Incentivize purchase-process sharing using AddShoppers. Your customers are far better salespeople than you’ll ever be.

#4: Make It Easy to Buy on Your Social Channels

Social-driven retail sales are growing at a faster rate than all other online channels, and buy buttons play a starring role in this growth. Buy buttons let users make seamless and secure purchases from within social networks themselves. They reduce what’s normally a multi-step process to a single click. Let’s look at two options.

Facebook Buy Button

In June 2014, Facebook unveiled their first buy button to the public. This September, they launched a buy button for Messenger. If you host a Facebook store, you can showcase your best products, hold special Facebook sales events, display exclusive merchandise, and have a dialogue with customers.

Whether on your fan page, in your Facebook store, through paid ads, or even in Messenger itself, Facebook offers a host of direct buying options.

Whether on your fan page, in your Facebook store, through paid ads, or even in Messenger itself, Facebook offers a host of direct buying options.

Pinterest Buyable Pins

Pinterest rolled out buyable pins in mid-2015 to a select group of retailers, and now the option is available to everyone. The extended shelf life of pins, the enormous reach of repins, and the appealing aesthetics positioned Pinterest as a powerhouse of social ecommerce. A mixture of “aspirational and actionable” pins will stimulate purchases, increase product reach, and maximize revenue.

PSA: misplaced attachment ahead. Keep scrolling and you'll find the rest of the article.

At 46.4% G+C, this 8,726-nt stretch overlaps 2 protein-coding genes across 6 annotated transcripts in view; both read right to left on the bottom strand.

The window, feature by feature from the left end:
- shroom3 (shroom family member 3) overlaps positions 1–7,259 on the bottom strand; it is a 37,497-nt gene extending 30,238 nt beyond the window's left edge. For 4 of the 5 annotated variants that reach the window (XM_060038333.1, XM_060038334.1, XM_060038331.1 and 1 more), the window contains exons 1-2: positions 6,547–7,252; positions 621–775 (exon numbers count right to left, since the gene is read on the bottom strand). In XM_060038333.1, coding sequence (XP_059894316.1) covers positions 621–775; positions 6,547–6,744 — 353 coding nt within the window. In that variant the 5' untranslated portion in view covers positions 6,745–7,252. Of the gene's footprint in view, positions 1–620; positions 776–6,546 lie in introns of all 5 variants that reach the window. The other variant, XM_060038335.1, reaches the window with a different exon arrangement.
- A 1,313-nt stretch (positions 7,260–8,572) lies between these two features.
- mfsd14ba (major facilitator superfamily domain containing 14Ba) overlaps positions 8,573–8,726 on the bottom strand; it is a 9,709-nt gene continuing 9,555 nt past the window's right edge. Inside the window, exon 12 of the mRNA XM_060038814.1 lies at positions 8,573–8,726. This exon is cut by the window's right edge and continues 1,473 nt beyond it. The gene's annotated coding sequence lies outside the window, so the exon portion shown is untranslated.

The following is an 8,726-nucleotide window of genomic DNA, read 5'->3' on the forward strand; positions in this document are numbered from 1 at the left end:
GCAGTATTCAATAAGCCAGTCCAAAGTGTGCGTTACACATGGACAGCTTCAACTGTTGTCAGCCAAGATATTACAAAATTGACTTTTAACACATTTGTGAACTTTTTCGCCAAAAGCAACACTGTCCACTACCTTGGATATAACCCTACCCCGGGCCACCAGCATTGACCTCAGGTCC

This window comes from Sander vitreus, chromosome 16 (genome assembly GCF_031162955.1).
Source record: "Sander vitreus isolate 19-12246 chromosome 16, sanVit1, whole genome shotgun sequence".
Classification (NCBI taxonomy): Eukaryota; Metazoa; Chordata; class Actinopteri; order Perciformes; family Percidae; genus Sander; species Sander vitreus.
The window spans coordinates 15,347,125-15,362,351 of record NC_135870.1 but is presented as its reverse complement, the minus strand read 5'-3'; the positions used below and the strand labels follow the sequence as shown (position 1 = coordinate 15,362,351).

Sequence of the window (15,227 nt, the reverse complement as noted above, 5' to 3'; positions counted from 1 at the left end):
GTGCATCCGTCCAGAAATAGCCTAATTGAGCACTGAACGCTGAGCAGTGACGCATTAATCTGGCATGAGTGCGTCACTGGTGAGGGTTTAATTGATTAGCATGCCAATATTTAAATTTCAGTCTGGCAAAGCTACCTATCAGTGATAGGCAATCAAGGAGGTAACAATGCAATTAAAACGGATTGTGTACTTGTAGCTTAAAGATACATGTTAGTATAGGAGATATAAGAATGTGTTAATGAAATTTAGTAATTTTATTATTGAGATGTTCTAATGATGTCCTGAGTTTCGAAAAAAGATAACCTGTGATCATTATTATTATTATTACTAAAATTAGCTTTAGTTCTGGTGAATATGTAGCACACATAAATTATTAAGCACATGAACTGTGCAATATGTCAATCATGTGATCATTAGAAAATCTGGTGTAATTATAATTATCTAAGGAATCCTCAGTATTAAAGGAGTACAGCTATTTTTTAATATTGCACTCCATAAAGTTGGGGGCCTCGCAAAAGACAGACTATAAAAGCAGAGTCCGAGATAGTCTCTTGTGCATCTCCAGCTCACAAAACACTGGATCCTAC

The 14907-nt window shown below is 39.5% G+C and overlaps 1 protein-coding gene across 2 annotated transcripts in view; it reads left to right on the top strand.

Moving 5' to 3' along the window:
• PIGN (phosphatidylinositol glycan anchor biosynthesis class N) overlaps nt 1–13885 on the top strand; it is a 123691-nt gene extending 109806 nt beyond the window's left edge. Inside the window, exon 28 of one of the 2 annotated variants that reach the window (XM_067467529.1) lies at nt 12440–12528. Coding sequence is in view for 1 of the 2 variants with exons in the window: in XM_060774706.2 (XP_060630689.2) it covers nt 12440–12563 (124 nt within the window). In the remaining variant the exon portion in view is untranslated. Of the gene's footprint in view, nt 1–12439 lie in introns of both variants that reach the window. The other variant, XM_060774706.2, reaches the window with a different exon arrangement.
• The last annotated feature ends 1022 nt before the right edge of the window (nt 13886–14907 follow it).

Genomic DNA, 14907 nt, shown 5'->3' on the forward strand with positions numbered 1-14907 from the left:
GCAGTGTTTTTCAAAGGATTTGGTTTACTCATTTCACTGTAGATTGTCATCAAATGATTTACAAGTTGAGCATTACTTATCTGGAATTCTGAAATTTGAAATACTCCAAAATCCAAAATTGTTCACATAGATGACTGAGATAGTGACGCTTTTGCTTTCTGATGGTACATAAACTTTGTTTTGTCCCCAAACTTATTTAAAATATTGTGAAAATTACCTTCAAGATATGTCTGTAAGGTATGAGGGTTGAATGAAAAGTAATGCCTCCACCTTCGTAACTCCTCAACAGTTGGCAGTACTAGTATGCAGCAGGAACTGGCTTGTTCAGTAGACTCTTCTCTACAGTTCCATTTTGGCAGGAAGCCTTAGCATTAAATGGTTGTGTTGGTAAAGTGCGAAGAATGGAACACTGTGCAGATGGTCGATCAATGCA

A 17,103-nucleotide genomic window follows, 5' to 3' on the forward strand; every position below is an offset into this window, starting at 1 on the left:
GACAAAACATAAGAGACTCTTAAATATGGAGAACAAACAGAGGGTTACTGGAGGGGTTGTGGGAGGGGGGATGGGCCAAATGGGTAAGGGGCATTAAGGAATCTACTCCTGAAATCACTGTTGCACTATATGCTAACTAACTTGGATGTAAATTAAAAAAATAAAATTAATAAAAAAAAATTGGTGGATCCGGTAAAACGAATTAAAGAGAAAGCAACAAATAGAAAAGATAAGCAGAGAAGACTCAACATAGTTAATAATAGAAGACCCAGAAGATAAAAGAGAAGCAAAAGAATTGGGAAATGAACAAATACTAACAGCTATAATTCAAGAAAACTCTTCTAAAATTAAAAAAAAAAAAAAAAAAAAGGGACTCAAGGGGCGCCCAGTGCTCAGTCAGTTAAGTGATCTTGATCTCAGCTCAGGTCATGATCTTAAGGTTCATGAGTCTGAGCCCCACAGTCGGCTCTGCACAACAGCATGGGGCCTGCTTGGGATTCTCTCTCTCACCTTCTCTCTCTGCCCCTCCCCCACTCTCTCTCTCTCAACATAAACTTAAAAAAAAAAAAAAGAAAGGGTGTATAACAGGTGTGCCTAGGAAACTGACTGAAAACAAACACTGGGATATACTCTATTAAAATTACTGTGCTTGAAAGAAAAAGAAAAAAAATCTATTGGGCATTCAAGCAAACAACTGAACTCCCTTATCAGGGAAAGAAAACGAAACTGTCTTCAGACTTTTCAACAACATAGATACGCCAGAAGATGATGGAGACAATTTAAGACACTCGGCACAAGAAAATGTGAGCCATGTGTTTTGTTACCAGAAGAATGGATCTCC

Pinterest recommends creating variations of buyable pins to address each stage of the social purchase journey: just looking, maybe I could, I'm narrowing it down, and I know what I want.

Pinterest recommends creating variations of buyable pins to address each stage of the social purchase journey: “just looking, maybe I could, I’m narrowing it down, and I know what I want.”

#5: Curate and Feature User-generated Content

User-generated content (UGC) is content created and shared by your fans, followers, and customers on social platforms, either spontaneously or through contests or giveaways.